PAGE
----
Biden Is Making the Sun Shine—for China | Opinion

This week, President Biden invoked the Defense Production Act to expedite domestic production of solar panels. The move is yet another empty and cynical gesture camouflaging an increasingly evident and disturbing anti-America agenda.

According to press reports, the purpose of Biden's DPA announcement was to increase domestic manufacturing of solar panels in order to increase U.S. energy security and independence and lower energy costs for Americans at a time of skyrocketing gas prices; the national average an unthinkable $5 a gallon this week.

Blah-blah-blah, as Greta Thunberg might say. The actual purpose of Biden's invocation of the DPA was to roll back the Trump-era tariffs on Communist China-made solar panels.

This photo taken on January 7, 2022 shows workers producing solar photovoltaic modules used for small solar panels at a factory in Haian in China's eastern Jiangsu province. STR/AFP via Getty Images

Since 2005, China has invested $47 billion in its solar industry to become the dominant player in the global market. Communist China's reliance on slave-labor and non-existent environment standards (irony alert!) have enabled it to produce the dirt cheap panels that have put at least 100 U.S. solar companies out of business over the years.

President Trump imposed tariffs on China to help U.S. manufacturers—but China responded by marking their panels as made in Malaysia, Vietnam, Cambodia and Thailand.

Although the U.S. solar industry was able to petition the Biden Department of Commerce to launch an investigation of this dodge, as it turns out, that was another empty and cynical gesture; in announcing the use of the DPA, Biden also suspended the Trump tariffs while the Commerce investigation is proceeding (and likely never-ending).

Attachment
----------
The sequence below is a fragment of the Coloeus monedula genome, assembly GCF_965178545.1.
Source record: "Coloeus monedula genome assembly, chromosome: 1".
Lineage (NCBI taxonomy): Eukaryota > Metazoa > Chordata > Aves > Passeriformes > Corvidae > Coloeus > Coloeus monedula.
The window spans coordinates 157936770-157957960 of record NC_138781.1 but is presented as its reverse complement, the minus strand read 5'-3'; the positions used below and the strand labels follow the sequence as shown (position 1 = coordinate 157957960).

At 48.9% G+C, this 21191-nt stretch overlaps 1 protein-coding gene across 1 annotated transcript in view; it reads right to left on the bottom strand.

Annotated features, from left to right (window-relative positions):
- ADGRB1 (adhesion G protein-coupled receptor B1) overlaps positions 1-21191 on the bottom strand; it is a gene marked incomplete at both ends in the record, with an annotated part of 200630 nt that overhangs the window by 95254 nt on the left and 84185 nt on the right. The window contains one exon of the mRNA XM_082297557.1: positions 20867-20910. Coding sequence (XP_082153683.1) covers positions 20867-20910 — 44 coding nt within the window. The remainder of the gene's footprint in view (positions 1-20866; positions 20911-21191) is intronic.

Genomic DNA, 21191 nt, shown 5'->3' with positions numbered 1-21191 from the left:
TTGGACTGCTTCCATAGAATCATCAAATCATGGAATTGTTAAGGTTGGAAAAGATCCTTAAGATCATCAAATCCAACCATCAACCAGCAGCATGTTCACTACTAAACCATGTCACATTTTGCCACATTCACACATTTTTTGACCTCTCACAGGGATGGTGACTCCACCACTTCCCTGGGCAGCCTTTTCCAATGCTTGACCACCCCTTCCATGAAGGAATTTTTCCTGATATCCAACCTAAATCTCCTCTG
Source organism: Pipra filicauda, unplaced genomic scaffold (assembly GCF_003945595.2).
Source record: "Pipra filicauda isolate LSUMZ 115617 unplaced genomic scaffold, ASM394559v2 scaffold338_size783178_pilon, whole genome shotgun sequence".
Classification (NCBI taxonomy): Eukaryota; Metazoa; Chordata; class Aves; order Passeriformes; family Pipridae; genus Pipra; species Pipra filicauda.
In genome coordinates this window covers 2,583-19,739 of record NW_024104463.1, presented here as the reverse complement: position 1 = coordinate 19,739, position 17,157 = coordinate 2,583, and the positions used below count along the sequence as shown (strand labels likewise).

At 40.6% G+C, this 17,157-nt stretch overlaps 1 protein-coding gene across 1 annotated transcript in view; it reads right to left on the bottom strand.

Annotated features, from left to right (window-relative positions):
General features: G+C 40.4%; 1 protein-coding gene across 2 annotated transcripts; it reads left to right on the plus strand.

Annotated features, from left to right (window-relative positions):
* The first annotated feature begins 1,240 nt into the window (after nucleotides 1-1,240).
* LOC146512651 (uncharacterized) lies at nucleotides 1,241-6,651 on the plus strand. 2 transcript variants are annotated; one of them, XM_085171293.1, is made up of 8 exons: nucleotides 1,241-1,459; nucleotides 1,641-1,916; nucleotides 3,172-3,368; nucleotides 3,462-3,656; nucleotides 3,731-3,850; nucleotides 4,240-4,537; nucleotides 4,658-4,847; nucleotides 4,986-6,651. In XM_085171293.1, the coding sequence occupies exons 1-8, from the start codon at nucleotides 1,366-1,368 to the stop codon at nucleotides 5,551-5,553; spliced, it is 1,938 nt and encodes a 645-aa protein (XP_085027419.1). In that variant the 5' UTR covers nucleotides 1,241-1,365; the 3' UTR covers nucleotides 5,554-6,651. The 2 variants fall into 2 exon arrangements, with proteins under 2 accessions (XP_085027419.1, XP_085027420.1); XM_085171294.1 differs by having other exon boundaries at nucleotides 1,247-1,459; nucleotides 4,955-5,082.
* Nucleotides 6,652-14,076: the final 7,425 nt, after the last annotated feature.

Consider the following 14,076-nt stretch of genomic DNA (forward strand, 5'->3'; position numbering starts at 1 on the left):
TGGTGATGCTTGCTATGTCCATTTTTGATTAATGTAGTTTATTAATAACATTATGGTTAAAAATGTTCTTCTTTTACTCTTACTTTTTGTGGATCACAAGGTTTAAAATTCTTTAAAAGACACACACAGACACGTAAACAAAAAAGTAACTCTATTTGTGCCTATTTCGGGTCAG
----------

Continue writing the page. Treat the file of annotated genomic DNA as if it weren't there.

Game. Set. Match. China.

But what about the DPA? Isn't that going to boost U.S. manufacturers? No.

The DPA is a Cold War-era law meant to be invoked on essentially an emergency basis to promote the development of materials and services vital for the national defense. Biden's invocation of it comes without funding and it will take an act of Congress to get funding.

So Biden has given definite and immediate relief to Communist China, while leaving the U.S. solar industry to the whims of Congress, which has yet to take any action to boost domestic solar manufacturers.

Additionally, the U.S. government does not purchase solar equipment. It buys a lot of electricity from the grid, but none of that electricity is required to be produced by U.S. solar panels. Fixing that loophole would require another act of Congress, which has so far shown no interest in U.S. solar manufacturers.

The insincerity of the DPA invocation is also underscored by the fact that the Biden administration did not discuss any of this with a single U.S. solar manufacturer. What is the emergency or national defense angle to any of this?

When asked that question by the media at the White House press briefing, Press Secretary Karine Jean-Pierre had no actual answer other than to mumble false platitudes. Jean-Pierre said the DPA invocations would "cut costs for American families, strengthen the power grid and tackle the climate crisis."

All this of course is exposed as a lie by California, the state with the most solar power in the U.S. Despite all its solar, Californians pay 50 percent more for electricity than the average national price and California leads the national in blackouts.

None of this has made a dent in global emissions or atmospheric carbon dioxide, so it's been wholly irrelevant in "tackling" the alleged "climate crisis."

The Defense Production Act of 1950 states that "It is the intention of Congress that the President use this Act to promote the national defense..." But instead of doing that and strengthening America, Biden has used the DPA to help Communist China, a geo-political adversary we could be at war with at any time.

Steve Milloy is a senior legal fellow at the Energy and Environment Institute and publishes

The views in this article are the writer's own.